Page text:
Transmission System for 500 GW Renewable Capacity to Cost ₹2.44 trillion

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Union Power Minister R.K. Singh unveiled a comprehensive plan to evacuate the planned renewable power capacity of 500 GW by 2030 at an estimated cost of ₹2.44 trillion (~$29.64 billion).

The power transmission infrastructure required to evacuate 500 GW of non-fossil fuel includes 8,120 circuit kilometers of high voltage DC transmission corridors, 25,960 circuit kilometers of 765 kV AC lines, 15,758 circuit kilometers of 400 kV lines, and 1,052 circuit kilometers of 220 kV cable.

The Ministry of Power had constituted a high-level committee to plan the system.

The construction of a transmission system becomes critical as the gestation period of wind and solar projects is much less than that of the associated transmission system.

As per the plan, a transmission system will also be developed to evacuate 10 GW of offshore wind power in Gujarat and Tamil Nadu at the cost of ₹280 billion (~$3.41 billion).

With the implementation of the planned transmission system, the interregional capacity will increase to 150 GW by 2030 from 112 GW at present.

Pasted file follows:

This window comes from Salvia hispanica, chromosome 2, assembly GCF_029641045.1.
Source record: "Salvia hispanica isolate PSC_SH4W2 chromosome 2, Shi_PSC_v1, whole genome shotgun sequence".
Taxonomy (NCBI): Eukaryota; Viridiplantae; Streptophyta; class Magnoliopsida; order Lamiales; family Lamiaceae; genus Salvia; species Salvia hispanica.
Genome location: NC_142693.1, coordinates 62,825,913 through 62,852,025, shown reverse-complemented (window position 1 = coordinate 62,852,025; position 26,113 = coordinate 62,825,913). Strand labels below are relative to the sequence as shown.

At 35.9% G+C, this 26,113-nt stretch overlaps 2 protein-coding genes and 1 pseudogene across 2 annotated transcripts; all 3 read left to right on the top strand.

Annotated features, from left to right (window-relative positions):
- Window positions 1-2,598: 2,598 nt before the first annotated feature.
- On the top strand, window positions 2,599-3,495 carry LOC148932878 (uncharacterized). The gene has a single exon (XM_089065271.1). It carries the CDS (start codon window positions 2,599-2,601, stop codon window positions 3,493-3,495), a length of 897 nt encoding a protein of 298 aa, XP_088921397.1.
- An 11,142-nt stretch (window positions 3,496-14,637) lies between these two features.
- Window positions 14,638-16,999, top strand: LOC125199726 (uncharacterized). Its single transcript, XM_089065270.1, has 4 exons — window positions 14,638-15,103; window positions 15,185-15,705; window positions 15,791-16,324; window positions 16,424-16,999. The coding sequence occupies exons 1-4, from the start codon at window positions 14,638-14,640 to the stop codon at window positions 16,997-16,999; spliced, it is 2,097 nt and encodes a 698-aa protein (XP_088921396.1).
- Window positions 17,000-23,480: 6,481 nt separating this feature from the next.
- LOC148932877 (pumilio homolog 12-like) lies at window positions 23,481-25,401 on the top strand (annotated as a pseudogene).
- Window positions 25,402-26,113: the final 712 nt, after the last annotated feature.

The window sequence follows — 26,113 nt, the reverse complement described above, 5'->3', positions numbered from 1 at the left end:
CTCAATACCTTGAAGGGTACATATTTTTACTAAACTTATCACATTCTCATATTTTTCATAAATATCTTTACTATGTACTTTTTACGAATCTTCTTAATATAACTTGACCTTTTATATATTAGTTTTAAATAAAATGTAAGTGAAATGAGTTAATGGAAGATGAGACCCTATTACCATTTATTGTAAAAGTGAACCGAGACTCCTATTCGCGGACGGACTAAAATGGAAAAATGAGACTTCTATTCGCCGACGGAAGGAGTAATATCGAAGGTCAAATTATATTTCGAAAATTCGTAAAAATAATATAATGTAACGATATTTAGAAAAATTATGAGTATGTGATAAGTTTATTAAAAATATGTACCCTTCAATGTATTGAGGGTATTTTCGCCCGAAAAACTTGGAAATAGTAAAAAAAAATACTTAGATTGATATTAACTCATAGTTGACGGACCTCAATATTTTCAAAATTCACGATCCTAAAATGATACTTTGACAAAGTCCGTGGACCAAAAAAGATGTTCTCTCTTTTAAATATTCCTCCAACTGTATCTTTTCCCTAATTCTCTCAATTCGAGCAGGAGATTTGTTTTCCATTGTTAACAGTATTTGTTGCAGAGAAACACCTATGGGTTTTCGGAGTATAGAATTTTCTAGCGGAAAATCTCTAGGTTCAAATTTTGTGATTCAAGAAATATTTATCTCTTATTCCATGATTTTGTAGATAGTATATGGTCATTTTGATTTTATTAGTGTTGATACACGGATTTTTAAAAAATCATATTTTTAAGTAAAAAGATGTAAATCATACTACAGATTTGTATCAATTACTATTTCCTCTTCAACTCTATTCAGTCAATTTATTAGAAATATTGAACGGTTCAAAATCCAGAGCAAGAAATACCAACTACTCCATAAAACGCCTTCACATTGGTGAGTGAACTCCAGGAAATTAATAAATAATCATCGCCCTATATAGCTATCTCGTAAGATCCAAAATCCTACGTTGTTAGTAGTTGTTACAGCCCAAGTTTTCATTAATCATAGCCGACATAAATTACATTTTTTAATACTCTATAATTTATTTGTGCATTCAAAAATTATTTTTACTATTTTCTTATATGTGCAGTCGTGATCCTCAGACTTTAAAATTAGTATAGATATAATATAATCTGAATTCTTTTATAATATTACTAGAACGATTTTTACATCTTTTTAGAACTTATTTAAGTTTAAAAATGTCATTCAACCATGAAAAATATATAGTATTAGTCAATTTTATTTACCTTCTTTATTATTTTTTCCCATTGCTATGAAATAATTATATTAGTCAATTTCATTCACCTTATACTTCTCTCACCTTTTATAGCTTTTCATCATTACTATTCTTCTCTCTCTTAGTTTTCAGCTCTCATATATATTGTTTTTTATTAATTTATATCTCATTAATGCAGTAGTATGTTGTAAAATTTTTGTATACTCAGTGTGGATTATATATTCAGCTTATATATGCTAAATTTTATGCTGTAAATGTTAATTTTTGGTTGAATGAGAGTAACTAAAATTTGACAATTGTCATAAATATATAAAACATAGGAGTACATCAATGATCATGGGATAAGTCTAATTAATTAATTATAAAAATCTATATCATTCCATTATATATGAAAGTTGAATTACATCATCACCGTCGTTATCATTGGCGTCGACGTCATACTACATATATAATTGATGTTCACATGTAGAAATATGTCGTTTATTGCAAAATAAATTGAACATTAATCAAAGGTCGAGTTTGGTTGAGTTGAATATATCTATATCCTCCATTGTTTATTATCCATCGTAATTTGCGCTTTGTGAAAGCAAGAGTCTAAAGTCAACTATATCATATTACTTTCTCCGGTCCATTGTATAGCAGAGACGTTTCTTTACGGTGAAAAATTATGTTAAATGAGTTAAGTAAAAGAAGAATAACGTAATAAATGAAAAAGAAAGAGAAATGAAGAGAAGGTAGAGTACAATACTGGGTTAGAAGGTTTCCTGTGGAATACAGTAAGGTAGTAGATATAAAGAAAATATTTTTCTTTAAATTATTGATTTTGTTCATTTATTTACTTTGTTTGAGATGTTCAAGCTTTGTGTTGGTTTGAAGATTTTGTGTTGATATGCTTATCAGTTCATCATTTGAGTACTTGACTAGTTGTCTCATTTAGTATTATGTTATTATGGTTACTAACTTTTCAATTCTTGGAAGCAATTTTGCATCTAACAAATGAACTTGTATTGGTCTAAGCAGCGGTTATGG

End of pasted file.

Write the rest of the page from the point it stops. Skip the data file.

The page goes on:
Further, the installation of battery energy storage systems (BESS) to the tune of 51.5 GW is expected by 2030 to provide round-the-clock power to consumers.

The ministry has identified Fatehgarh, Bhadla, Bikaner, Khavda, Anantpur, Kurnool, and offshore wind potential in Tamil Nadu and Gujarat along with Ladakh as the potential renewable generation centers, for which the transmission systems will be developed.

The proposed system will give developers a clear idea of the potential development sites and the investment opportunity for developing the transmission infrastructure.

Further, it will provide the transmission service providers a window of opportunity with an investment of about ₹2.44 trillion.

India has emerged as one of the leaders in the renewable energy sector, with the fastest growth of renewable capacity in the world. With a robust transmission system in place, it can achieve its target of 500 GW of non-fossil fuel-based electricity by 2030.

In October this year, Singh stated that the government was planning to set up thirteen renewable energy management centers to address generation variability and uncertainty and transmission systems for integrating an additional 52 GW of potential renewable energy zones by 2026-27.

The members of the parliamentary consultative committee were informed of plans to strengthen the country’s transmission capacity, with power consumption reaching 1,400 billion units and expected to double by 2030.

Earlier, the ministry of Power approved 23 new interstate transmission system projects to augment the seamless transfer of power from surplus regions to regions with a deficit. The estimated cost of the projects is ₹158.93 billion (~$2.11 billion).

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